Here’s the problem with potatoes: they’re super boring. Let’s please admit it. “I won’t admit it, Todd!” you say in an inappropriately upset tone. “Some of my favorite foods are made of potatoes!”
It’s true, kind of. We can all think of wonderful foods that are pretty strongly potato-based. Fries, hash browns, baked potatoes, sometimes vodka– the common thread between them is their childhood as a normal potato. But they also all have in common that you had to do a lot of stuff to that potato in order to enjoy it. Fried and salted, buttered and creamed, or at the very least drowned in ketchup, potatoes are one of our most disliked favorite foods.
I’ve never really been a fan of boring potatoes, but at least I admit it. Even as a kid, the fact that I had to drown my baked potato in sour cream to enjoy it rang a little sneaky to me, so I just tried to avoid the spud in general if it wasn’t covered in cheese or ketchup. I like potatoes a lot more now, but I think there’s an important principle in trying to enjoy them without a lot of accoutrements or frying. There’s a lot of integrity in roasted potatoes that have nothing more than spices and a little olive oil to cover their nakedness.
As part of our quest toward living simply, we try to apply the same principle to mashed potatoes here in the VP manor. You can get on the internet and find all kinds of recipes (who knew?) for the world’s best mashed potatoes that everybody’s kids gobble up by the bucketful, but the ingredients list usually includes cream cheese or silly amounts of butter or everybody’s favorite taste-booster: bacon. I think that it defeats the purpose of cooking something well if you have to include cheese and bacon to even enjoy it.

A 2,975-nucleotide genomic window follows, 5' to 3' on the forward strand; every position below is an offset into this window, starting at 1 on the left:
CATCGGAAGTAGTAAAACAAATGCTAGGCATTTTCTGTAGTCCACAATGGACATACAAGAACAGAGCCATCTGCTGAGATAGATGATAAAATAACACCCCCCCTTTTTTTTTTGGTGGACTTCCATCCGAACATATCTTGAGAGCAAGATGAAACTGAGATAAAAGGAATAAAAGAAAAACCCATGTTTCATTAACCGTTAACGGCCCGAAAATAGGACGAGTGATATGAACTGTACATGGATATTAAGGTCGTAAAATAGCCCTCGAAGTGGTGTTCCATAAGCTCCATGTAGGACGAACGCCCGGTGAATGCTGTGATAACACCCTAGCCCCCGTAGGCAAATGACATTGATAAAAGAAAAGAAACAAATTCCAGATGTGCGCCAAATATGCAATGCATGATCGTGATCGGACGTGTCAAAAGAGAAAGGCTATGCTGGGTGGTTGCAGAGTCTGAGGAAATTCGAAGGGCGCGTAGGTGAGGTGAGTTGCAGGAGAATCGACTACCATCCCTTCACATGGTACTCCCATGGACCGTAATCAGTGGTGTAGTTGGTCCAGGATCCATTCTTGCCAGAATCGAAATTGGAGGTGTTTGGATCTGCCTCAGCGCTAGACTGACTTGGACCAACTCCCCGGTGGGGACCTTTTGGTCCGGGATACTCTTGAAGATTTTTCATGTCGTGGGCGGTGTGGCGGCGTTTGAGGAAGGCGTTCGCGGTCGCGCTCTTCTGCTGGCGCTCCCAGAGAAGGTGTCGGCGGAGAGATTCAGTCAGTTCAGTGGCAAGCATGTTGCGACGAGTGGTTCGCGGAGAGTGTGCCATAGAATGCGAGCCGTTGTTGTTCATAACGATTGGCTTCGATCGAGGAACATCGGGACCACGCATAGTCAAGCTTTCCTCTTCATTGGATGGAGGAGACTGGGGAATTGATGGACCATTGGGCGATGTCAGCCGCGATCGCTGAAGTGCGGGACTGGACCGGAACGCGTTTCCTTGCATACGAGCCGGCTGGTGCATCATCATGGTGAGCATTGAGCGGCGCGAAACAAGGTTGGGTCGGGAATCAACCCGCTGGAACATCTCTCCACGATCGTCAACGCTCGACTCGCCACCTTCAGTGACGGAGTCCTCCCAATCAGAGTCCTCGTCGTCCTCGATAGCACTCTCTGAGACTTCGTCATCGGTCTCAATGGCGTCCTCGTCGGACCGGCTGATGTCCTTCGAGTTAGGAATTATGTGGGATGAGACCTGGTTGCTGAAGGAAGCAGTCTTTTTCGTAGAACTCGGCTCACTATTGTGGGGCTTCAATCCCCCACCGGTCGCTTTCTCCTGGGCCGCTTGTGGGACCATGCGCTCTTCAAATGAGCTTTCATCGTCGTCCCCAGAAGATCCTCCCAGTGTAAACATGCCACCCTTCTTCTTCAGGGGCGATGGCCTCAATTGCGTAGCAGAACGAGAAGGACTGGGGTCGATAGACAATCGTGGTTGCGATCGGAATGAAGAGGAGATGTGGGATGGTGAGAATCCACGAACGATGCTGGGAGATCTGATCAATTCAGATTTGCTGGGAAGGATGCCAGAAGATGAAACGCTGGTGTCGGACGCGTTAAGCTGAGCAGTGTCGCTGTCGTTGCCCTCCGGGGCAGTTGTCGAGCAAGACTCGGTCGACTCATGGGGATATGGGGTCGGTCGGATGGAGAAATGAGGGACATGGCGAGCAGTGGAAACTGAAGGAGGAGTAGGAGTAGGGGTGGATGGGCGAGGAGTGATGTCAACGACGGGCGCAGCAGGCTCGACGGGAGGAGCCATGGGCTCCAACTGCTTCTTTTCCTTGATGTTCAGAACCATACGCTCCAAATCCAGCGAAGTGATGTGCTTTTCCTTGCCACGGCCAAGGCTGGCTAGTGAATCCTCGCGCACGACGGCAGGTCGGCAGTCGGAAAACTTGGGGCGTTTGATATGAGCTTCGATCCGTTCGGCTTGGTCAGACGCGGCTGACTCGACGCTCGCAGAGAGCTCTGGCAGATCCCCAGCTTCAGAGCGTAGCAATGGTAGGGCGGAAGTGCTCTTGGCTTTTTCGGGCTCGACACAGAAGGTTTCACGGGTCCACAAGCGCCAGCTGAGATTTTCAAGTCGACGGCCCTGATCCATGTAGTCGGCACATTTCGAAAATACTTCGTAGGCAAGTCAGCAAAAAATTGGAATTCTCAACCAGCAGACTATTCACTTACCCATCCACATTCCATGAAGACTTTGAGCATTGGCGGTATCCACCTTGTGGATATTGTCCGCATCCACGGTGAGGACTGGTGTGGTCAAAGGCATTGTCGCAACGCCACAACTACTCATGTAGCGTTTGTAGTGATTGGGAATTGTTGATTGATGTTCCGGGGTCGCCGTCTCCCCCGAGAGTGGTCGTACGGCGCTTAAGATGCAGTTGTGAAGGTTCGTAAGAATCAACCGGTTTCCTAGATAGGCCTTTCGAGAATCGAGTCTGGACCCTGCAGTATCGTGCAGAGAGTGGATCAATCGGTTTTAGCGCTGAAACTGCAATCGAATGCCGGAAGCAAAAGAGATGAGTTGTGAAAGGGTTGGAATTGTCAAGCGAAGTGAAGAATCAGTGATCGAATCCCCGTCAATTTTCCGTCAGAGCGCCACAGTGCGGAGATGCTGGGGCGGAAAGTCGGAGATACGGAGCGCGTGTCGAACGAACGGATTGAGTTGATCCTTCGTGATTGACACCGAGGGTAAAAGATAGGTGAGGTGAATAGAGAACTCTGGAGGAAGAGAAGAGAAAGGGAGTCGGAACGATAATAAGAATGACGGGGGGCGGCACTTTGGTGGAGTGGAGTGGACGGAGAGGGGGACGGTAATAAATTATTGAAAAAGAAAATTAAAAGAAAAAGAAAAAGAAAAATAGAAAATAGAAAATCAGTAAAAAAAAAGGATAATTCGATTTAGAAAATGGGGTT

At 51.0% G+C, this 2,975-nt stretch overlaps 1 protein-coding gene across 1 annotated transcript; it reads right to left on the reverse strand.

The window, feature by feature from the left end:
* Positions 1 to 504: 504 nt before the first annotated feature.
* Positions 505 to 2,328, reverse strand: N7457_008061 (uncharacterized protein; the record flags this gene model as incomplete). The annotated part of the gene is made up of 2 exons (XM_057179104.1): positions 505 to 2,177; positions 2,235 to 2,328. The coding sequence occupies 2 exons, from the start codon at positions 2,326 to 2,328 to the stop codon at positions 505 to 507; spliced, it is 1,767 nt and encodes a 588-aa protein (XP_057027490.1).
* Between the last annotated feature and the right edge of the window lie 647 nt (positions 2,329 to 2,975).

However, like I said, potatoes are awfully boring, and they do need some help. What we want from mashed potatoes is two things, mainly: creaminess, and flavor. To accomplish this in a more nutrition conscious way, we ended up turning to one of my favorite kitchen helpers: yogurt! Both yogurt and buttermilk are just plain old milk that have had their proteins and flavors changed by friendly bacteria, and I like to use them anytime I need to add creaminess without extra fat or sugar. Buttermilk and yogurt each have their own benefits flavor-wise, and they fit the bill for what we need in our mashed potatoes. The thickness of texture and nutty tanginess of flavor give our potatoes enough character to pass the bar without any other assistance. Try it out, I think you’ll agree.
Awesome Healthy Mashed Potatoes Recipe
3 lbs thin-skinned potatoes (such as red or yukon gold)
1 cup total of buttermilk or unflavored/unsweetened yogurt.
1-2 tb butter (optional)
salt and pepper
milk if needed, to adjust texture to your preference
spinach or other add-ins, just for fun (optional)
Cut the potatoes into quarters (leave the skins on) and microwave for 5-10 minutes until a fork pierces with no resistance. You can also boil the pieces, but that’s a huge pain and has no benefits over the microwave method.
Once the potatoes are soft, mash or whip them until they fall apart. We use a handheld mixer/eggbeater for this, and it works really well, but to each their own.
Mix together your dairy items and microwave briefly (20-30 seconds). This is just to get them warm, so they don’t suck the heat out of your mashed potatoes. No one likes cold mashed potatoes.
Mash together your liquids and your potatoes. Adjust liquid to your taste. Add salt and pepper and any other add-ins and serve.
Try these out before you tell me they’re not as good as your mom’s. Trust me, you’ll be on my team once you do, especially if you’re trying to live more simply and eat fewer pointless calories.